Today I received a message from a potential seller, for whom I had conducted an auction evaluation (not an appraisal, more about that later…), who assumed, after digesting the values I projected, that some factor of the economy must be at play here, and that was the cause for the – as she saw them– low values for her items.

Rather than respond to that statement, I chose to create this memo, outlining the reasons for today’s changing values for antiques.

But First

Before delving in to the changing market, let’s address one misconception regarding the use of the word “appraisal”. An appraisal is a written document, prepared by a qualified (and sometimes certified) individual with experience in the subject property to be evaluated. An appraisal is most commonly prepared for estate settlement, dissolution of marriage, equitable division of assets between heirs, or insurance replacement. There are different methods of valuation applied for each purpose.

For example, an insurance replacement valuation often reflects much higher values than the actual secondary market value, as it assumes that high-retail must be paid to replace the item lost. An insurance appraisal cannot be relied upon when making a decision to sell.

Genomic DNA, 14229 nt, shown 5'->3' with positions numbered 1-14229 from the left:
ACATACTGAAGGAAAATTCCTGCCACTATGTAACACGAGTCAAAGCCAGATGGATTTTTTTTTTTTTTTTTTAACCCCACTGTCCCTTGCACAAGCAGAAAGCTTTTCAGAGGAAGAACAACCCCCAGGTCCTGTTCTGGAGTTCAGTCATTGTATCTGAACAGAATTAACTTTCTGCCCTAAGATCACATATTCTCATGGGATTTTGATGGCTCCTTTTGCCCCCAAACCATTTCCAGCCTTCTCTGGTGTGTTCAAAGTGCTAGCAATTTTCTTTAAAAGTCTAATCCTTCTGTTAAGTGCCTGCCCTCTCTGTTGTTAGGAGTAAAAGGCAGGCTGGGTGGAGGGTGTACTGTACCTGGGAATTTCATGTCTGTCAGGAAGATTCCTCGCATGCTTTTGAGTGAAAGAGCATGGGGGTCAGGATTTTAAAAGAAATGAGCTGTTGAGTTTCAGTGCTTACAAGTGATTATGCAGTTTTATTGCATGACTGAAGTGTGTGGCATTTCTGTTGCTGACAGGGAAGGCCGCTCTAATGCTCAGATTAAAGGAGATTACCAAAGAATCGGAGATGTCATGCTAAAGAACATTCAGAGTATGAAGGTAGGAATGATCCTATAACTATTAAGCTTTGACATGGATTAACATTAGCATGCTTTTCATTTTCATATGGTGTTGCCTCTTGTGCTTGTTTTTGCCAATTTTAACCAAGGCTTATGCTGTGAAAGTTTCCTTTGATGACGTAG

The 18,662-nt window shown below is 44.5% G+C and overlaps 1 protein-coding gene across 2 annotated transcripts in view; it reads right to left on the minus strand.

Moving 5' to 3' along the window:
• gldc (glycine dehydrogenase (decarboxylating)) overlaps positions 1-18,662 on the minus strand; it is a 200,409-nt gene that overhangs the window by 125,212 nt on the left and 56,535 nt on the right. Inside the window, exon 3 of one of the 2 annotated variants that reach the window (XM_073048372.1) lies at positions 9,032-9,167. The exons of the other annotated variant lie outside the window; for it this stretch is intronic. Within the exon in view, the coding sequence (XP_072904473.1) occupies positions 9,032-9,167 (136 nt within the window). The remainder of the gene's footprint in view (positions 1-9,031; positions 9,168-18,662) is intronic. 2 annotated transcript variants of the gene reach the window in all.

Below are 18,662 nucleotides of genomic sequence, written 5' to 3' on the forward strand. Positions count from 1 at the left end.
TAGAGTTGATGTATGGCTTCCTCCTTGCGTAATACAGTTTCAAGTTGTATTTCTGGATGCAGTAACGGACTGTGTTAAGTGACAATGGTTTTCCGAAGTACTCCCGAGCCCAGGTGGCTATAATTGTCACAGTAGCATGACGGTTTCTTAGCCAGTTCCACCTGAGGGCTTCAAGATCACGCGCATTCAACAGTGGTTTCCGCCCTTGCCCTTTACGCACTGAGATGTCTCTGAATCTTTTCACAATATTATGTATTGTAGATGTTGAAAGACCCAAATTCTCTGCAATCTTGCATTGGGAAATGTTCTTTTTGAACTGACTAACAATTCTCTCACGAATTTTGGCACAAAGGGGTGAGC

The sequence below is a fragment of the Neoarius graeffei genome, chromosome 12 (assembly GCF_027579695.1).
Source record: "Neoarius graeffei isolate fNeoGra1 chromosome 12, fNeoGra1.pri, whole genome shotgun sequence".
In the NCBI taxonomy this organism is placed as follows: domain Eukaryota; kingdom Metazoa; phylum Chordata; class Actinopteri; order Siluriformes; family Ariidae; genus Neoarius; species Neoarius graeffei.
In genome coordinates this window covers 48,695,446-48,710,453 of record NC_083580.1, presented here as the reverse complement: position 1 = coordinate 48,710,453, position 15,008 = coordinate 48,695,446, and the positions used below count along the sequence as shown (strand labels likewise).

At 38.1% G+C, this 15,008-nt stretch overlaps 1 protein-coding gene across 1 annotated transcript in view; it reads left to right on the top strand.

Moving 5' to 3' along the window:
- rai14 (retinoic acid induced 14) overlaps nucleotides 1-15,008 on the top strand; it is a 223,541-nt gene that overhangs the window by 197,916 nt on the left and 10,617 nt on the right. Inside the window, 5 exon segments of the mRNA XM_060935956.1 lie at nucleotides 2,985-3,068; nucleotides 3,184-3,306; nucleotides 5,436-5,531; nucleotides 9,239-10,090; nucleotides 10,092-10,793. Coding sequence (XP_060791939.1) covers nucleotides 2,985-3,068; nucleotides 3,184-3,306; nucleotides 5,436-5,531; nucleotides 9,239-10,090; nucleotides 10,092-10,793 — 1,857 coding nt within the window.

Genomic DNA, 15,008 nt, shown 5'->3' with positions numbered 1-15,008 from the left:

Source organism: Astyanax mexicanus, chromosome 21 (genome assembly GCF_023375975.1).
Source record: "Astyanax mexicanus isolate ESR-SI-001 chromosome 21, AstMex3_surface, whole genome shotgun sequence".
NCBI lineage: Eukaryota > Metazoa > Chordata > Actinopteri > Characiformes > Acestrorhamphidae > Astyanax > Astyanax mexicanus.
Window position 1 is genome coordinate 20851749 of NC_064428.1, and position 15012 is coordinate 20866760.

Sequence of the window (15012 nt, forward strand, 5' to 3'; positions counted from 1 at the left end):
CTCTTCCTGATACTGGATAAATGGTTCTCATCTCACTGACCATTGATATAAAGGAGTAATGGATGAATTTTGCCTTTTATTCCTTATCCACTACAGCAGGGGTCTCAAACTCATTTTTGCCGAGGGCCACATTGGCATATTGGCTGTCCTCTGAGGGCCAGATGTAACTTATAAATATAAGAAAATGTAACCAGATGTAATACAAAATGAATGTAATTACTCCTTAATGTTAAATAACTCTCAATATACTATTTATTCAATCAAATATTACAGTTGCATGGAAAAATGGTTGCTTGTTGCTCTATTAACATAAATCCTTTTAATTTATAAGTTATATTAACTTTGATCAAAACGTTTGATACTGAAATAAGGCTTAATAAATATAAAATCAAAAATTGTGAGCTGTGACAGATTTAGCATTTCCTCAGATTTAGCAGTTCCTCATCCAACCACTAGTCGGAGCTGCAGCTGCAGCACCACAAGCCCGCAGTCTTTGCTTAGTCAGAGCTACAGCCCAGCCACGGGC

Many people ask for an appraisal, when all they really need is a market evaluation. In the same way that a real estate broker will prepare a CMA (Comparative Market Analysis) for a prospective seller, we can prepare an estimate of value for jewelry, art or antiques. Although the same historic sales data will be utilized, there is different methodology to be applied, and this estimate will usually incur no charge to the prospective seller. An appraisal is a different ballgame, used for different purposes (most often legal proceedings) and subject to terms and conditions.

It’s Not the Economy

First, antiques values are a result of supply and demand, just like any other commodity. Second, antiques purchases are often driven by nostalgia- that is, the purchaser has some recollection of their own “good ‘ol days”, and the item purchased can be a reminder of those times. Third, and of consideration today, is that some buyers will purchase antiques or art with an investment mindset; they believe that as time passes the value of the item will increase. Let’s address these one by one.

But It Is Economics

On the first point, supply and demand, we must examine generational and cultural values. The previous generation of antiques and art consumers (those who were actively buying between the mid 1980s and the early part of the 2000s) sought items of a certain style- most being traditional or period-style in nature-, and a perceived shortage of those items produced a demand that resulted in high prices. Finding a great Victorian rosewood marble top table, especially pieces by high-end makers, or those with a dog finial was a rare opportunity, and often resulted at competitive bidding that usually topped expectations.

People with disposable income, and a level of success, wanted those things that they (or even their depression-era parents) couldn’t afford in the past. Having fine antiques was a sign of success, and a source of pride. BUT, the children of those people only remember these items that were acquired in the 1990s as “That stuff we couldn’t sit on or touch”.

Which brings us to the second point